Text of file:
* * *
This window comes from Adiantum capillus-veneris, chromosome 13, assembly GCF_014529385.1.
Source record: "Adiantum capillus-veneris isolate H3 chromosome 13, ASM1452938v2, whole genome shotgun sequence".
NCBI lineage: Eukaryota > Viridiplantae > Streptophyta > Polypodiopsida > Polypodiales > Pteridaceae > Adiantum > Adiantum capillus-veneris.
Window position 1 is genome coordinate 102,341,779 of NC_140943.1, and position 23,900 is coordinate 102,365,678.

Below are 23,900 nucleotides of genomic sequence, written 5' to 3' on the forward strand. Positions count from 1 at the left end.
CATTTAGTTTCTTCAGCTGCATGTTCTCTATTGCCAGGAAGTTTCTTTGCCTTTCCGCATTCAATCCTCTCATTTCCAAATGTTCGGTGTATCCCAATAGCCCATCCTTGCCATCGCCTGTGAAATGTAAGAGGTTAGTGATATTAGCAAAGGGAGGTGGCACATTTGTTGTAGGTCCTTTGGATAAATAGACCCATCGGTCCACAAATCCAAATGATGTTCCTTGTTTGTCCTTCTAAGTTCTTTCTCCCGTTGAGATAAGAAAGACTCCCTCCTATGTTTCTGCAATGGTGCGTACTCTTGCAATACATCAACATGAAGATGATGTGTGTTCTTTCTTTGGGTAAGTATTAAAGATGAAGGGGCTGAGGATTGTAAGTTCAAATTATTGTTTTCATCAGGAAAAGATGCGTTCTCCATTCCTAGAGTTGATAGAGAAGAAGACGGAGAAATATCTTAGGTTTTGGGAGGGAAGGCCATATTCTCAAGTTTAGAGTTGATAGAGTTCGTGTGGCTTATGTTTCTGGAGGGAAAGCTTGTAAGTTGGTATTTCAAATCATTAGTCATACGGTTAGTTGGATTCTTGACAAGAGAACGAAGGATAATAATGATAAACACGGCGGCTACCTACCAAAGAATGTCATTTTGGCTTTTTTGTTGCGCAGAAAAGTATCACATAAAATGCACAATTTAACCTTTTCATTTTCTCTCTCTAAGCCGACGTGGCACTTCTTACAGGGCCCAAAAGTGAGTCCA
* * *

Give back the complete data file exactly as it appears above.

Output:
This window comes from Adiantum capillus-veneris, chromosome 13, assembly GCF_014529385.1.
Source record: "Adiantum capillus-veneris isolate H3 chromosome 13, ASM1452938v2, whole genome shotgun sequence".
NCBI lineage: Eukaryota > Viridiplantae > Streptophyta > Polypodiopsida > Polypodiales > Pteridaceae > Adiantum > Adiantum capillus-veneris.
Window position 1 is genome coordinate 102,341,779 of NC_140943.1, and position 23,900 is coordinate 102,365,678.

Below are 23,900 nucleotides of genomic sequence, written 5' to 3' on the forward strand. Positions count from 1 at the left end.
CATTTAGTTTCTTCAGCTGCATGTTCTCTATTGCCAGGAAGTTTCTTTGCCTTTCCGCATTCAATCCTCTCATTTCCAAATGTTCGGTGTATCCCAATAGCCCATCCTTGCCATCGCCTGTGAAATGTAAGAGGTTAGTGATATTAGCAAAGGGAGGTGGCACATTTGTTGTAGGTCCTTTGGATAAATAGACCCATCGGTCCACAAATCCAAATGATGTTCCTTGTTTGTCCTTCTAAGTTCTTTCTCCCGTTGAGATAAGAAAGACTCCCTCCTATGTTTCTGCAATGGTGCGTACTCTTGCAATACATCAACATGAAGATGATGTGTGTTCTTTCTTTGGGTAAGTATTAAAGATGAAGGGGCTGAGGATTGTAAGTTCAAATTATTGTTTTCATCAGGAAAAGATGCGTTCTCCATTCCTAGAGTTGATAGAGAAGAAGACGGAGAAATATCTTAGGTTTTGGGAGGGAAGGCCATATTCTCAAGTTTAGAGTTGATAGAGTTCGTGTGGCTTATGTTTCTGGAGGGAAAGCTTGTAAGTTGGTATTTCAAATCATTAGTCATACGGTTAGTTGGATTCTTGACAAGAGAACGAAGGATAATAATGATAAACACGGCGGCTACCTACCAAAGAATGTCATTTTGGCTTTTTTGTTGCGCAGAAAAGTATCACATAAAATGCACAATTTAACCTTTTCATTTTCTCTCTCTAAGCCGACGTGGCACTTCTTACAGGGCCCAAAAGTGAGTCCA